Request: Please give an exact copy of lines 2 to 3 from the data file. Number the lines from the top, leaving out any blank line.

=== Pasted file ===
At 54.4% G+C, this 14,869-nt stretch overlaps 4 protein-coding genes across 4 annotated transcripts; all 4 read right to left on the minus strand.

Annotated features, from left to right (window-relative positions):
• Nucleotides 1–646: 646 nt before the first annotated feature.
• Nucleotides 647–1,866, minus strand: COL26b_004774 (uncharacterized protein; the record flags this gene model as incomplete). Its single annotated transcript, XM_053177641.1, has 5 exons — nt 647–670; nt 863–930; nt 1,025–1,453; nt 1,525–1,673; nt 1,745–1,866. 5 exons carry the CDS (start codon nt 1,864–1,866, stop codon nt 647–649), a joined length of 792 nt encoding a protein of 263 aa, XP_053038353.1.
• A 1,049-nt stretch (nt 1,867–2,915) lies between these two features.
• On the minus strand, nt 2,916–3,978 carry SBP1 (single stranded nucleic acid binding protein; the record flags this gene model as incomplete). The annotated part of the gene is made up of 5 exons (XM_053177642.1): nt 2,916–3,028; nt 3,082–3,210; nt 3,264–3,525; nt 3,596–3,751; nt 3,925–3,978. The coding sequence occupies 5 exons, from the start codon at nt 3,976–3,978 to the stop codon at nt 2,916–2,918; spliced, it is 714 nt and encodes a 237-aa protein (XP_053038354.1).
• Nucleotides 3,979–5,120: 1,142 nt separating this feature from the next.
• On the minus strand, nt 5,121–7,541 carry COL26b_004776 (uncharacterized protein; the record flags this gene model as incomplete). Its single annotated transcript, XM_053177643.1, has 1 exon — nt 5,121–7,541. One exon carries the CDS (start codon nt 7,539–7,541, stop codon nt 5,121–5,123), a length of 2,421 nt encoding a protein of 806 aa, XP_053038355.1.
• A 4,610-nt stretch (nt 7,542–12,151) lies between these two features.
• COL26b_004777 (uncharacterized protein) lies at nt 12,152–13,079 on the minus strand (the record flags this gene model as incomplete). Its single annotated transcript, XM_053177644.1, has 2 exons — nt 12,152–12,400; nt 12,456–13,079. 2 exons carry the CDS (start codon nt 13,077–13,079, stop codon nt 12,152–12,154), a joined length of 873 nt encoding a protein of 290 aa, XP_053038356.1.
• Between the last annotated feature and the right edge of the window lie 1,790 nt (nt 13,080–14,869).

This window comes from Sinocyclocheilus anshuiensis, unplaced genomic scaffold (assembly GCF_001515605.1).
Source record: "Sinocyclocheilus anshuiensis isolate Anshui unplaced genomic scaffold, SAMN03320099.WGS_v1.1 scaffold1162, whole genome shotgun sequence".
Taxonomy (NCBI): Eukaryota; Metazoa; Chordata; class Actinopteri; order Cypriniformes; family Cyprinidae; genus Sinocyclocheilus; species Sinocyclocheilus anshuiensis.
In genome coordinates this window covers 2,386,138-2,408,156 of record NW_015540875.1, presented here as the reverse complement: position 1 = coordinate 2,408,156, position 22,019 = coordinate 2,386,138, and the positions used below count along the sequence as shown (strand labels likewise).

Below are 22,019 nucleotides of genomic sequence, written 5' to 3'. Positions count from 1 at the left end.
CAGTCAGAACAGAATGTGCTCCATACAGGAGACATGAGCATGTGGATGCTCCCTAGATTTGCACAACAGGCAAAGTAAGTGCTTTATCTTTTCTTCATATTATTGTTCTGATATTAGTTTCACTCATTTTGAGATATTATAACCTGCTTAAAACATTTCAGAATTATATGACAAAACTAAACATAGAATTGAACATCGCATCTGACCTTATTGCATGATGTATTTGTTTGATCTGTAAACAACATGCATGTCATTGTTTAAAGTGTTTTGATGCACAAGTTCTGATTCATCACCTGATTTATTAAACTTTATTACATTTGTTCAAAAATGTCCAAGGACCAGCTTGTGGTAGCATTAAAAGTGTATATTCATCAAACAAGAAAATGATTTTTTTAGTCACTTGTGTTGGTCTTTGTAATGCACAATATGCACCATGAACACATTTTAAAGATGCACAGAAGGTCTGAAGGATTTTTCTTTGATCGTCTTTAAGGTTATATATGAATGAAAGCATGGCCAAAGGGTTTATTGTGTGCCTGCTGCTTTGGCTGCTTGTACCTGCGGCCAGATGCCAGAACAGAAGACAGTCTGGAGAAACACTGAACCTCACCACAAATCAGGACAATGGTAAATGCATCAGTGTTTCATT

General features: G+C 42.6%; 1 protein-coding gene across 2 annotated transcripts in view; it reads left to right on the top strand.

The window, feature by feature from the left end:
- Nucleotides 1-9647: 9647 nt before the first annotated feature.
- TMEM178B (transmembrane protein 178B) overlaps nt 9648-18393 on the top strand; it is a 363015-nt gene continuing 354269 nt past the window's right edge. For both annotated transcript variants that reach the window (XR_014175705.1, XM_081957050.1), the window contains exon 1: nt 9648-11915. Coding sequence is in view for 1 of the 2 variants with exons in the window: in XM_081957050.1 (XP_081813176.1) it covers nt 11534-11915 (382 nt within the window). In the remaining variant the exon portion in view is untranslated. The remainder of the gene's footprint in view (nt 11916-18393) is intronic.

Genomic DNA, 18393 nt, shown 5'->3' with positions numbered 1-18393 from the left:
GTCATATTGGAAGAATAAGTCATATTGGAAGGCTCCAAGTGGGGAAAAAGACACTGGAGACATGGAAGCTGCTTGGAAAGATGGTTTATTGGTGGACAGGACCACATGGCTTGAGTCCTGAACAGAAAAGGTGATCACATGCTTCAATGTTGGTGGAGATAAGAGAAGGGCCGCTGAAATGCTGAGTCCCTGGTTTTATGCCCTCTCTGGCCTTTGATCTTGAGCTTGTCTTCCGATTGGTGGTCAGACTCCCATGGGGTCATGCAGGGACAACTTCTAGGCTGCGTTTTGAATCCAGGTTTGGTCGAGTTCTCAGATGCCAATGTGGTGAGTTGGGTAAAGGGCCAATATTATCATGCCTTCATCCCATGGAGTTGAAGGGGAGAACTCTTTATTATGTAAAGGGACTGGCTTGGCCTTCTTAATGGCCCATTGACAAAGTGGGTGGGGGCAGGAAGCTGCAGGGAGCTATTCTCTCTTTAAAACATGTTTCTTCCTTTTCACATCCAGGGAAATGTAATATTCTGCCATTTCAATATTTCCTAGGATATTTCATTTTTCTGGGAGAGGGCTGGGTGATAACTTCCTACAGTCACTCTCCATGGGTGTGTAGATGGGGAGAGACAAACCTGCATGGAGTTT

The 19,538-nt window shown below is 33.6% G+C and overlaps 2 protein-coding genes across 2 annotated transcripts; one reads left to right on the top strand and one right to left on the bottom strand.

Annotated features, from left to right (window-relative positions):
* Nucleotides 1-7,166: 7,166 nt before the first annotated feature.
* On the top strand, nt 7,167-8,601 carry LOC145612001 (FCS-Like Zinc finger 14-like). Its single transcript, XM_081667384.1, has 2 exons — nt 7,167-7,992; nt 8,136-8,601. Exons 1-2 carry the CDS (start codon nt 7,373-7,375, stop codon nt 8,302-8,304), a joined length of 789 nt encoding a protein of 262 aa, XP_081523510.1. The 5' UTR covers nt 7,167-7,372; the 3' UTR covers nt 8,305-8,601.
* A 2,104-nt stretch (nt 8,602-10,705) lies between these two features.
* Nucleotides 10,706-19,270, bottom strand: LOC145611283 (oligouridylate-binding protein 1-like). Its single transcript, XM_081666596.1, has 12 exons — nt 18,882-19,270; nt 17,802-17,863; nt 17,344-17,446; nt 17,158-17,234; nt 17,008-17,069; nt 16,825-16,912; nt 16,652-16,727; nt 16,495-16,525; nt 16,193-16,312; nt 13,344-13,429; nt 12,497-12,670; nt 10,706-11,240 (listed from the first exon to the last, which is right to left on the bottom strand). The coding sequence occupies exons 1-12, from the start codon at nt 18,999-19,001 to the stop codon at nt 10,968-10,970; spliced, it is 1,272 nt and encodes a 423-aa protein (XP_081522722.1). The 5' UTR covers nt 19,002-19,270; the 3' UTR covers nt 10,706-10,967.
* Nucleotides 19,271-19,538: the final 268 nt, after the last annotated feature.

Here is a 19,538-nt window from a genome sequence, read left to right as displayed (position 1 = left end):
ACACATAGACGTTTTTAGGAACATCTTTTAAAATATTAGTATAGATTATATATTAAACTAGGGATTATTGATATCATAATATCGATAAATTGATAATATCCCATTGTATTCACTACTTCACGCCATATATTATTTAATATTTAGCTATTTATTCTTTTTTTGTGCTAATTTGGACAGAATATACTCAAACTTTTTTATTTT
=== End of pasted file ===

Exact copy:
Annotated features, from left to right (window-relative positions):
• Nucleotides 1–646: 646 nt before the first annotated feature.